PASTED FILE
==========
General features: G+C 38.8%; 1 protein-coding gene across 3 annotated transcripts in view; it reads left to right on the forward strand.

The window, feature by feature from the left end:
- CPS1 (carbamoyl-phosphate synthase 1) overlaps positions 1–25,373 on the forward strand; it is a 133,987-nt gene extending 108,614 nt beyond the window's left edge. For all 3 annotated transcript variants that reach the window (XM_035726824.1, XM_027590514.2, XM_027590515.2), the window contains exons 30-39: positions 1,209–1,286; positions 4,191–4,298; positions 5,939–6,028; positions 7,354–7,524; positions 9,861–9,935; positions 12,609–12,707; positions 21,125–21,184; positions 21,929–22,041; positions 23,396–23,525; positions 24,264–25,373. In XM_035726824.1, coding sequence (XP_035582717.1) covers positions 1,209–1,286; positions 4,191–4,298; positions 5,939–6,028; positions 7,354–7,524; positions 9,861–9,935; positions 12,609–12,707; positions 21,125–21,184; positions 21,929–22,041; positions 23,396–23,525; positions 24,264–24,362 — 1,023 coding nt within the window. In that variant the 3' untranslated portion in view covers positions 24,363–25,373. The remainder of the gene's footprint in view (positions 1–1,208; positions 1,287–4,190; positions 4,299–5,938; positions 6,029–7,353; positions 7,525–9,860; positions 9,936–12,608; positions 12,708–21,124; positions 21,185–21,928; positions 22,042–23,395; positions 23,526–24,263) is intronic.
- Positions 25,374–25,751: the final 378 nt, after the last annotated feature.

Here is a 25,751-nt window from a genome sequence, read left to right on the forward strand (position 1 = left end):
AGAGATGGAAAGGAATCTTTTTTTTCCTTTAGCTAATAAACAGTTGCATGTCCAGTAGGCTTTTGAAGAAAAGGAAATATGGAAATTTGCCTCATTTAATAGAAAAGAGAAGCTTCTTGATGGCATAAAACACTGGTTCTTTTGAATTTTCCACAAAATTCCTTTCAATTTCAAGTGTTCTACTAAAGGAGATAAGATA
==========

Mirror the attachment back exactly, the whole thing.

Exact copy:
General features: G+C 38.8%; 1 protein-coding gene across 3 annotated transcripts in view; it reads left to right on the forward strand.

The window, feature by feature from the left end:
- CPS1 (carbamoyl-phosphate synthase 1) overlaps positions 1–25,373 on the forward strand; it is a 133,987-nt gene extending 108,614 nt beyond the window's left edge. For all 3 annotated transcript variants that reach the window (XM_035726824.1, XM_027590514.2, XM_027590515.2), the window contains exons 30-39: positions 1,209–1,286; positions 4,191–4,298; positions 5,939–6,028; positions 7,354–7,524; positions 9,861–9,935; positions 12,609–12,707; positions 21,125–21,184; positions 21,929–22,041; positions 23,396–23,525; positions 24,264–25,373. In XM_035726824.1, coding sequence (XP_035582717.1) covers positions 1,209–1,286; positions 4,191–4,298; positions 5,939–6,028; positions 7,354–7,524; positions 9,861–9,935; positions 12,609–12,707; positions 21,125–21,184; positions 21,929–22,041; positions 23,396–23,525; positions 24,264–24,362 — 1,023 coding nt within the window. In that variant the 3' untranslated portion in view covers positions 24,363–25,373. The remainder of the gene's footprint in view (positions 1–1,208; positions 1,287–4,190; positions 4,299–5,938; positions 6,029–7,353; positions 7,525–9,860; positions 9,936–12,608; positions 12,708–21,124; positions 21,185–21,928; positions 22,042–23,395; positions 23,526–24,263) is intronic.
- Positions 25,374–25,751: the final 378 nt, after the last annotated feature.

Here is a 25,751-nt window from a genome sequence, read left to right on the forward strand (position 1 = left end):
AGAGATGGAAAGGAATCTTTTTTTTCCTTTAGCTAATAAACAGTTGCATGTCCAGTAGGCTTTTGAAGAAAAGGAAATATGGAAATTTGCCTCATTTAATAGAAAAGAGAAGCTTCTTGATGGCATAAAACACTGGTTCTTTTGAATTTTCCACAAAATTCCTTTCAATTTCAAGTGTTCTACTAAAGGAGATAAGATA